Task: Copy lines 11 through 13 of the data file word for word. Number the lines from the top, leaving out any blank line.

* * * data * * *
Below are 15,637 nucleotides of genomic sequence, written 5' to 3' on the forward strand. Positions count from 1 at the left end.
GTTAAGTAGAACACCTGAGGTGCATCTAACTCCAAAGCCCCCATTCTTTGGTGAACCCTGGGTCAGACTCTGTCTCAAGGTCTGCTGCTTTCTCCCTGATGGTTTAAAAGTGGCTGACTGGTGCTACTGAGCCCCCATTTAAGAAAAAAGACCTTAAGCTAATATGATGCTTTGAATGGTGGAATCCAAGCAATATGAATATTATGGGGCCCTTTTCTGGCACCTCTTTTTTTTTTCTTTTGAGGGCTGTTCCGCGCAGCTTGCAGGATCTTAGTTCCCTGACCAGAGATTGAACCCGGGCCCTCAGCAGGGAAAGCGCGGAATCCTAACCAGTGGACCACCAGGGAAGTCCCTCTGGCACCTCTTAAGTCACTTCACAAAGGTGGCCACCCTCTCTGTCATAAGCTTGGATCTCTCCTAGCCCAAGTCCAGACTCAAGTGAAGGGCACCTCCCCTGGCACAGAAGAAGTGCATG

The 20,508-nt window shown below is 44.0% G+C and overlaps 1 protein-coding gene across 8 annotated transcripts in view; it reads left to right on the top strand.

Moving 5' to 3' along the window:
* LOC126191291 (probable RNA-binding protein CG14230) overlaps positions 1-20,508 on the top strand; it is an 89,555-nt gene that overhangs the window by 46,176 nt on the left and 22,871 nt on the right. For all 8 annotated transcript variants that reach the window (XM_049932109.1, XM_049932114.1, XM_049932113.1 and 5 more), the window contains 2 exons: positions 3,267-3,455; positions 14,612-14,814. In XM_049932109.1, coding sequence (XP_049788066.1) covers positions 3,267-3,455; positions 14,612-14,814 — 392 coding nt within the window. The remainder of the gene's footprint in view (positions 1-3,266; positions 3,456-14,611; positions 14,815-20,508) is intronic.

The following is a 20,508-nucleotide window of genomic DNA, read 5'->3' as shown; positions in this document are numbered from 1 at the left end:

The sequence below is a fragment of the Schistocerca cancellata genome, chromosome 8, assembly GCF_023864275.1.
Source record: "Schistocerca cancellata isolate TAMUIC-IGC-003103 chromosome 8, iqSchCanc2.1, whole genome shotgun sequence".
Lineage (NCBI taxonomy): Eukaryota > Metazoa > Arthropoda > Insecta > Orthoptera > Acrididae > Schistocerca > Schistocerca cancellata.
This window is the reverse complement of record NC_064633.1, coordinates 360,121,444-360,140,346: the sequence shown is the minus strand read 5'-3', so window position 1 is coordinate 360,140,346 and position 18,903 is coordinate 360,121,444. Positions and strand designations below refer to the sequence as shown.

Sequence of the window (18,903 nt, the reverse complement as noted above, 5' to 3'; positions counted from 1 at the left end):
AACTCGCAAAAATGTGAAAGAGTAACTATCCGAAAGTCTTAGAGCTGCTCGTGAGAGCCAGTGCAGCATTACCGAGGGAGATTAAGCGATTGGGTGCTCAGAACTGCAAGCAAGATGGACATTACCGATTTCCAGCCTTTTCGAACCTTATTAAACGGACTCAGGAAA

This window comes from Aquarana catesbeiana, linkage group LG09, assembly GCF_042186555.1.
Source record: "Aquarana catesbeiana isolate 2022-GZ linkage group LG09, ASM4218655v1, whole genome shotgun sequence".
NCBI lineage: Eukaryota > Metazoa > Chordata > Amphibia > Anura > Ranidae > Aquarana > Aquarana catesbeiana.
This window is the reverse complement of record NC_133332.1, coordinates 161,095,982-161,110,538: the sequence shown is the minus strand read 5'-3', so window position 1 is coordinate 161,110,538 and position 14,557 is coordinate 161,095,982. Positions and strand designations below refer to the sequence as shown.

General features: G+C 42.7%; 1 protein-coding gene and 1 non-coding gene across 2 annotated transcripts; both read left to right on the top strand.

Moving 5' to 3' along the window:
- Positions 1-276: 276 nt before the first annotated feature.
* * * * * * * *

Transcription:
Sequence of the window (18,903 nt, the reverse complement as noted above, 5' to 3'; positions counted from 1 at the left end):
AACTCGCAAAAATGTGAAAGAGTAACTATCCGAAAGTCTTAGAGCTGCTCGTGAGAGCCAGTGCAGCATTACCGAGGGAGATTAAGCGATTGGGTGCTCAGAACTGCAAGCAAGATGGACATTACCGATTTCCAGCCTTTTCGAACCTTATTAAACGGACTCAGGAAA

This window comes from Aquarana catesbeiana, linkage group LG09, assembly GCF_042186555.1.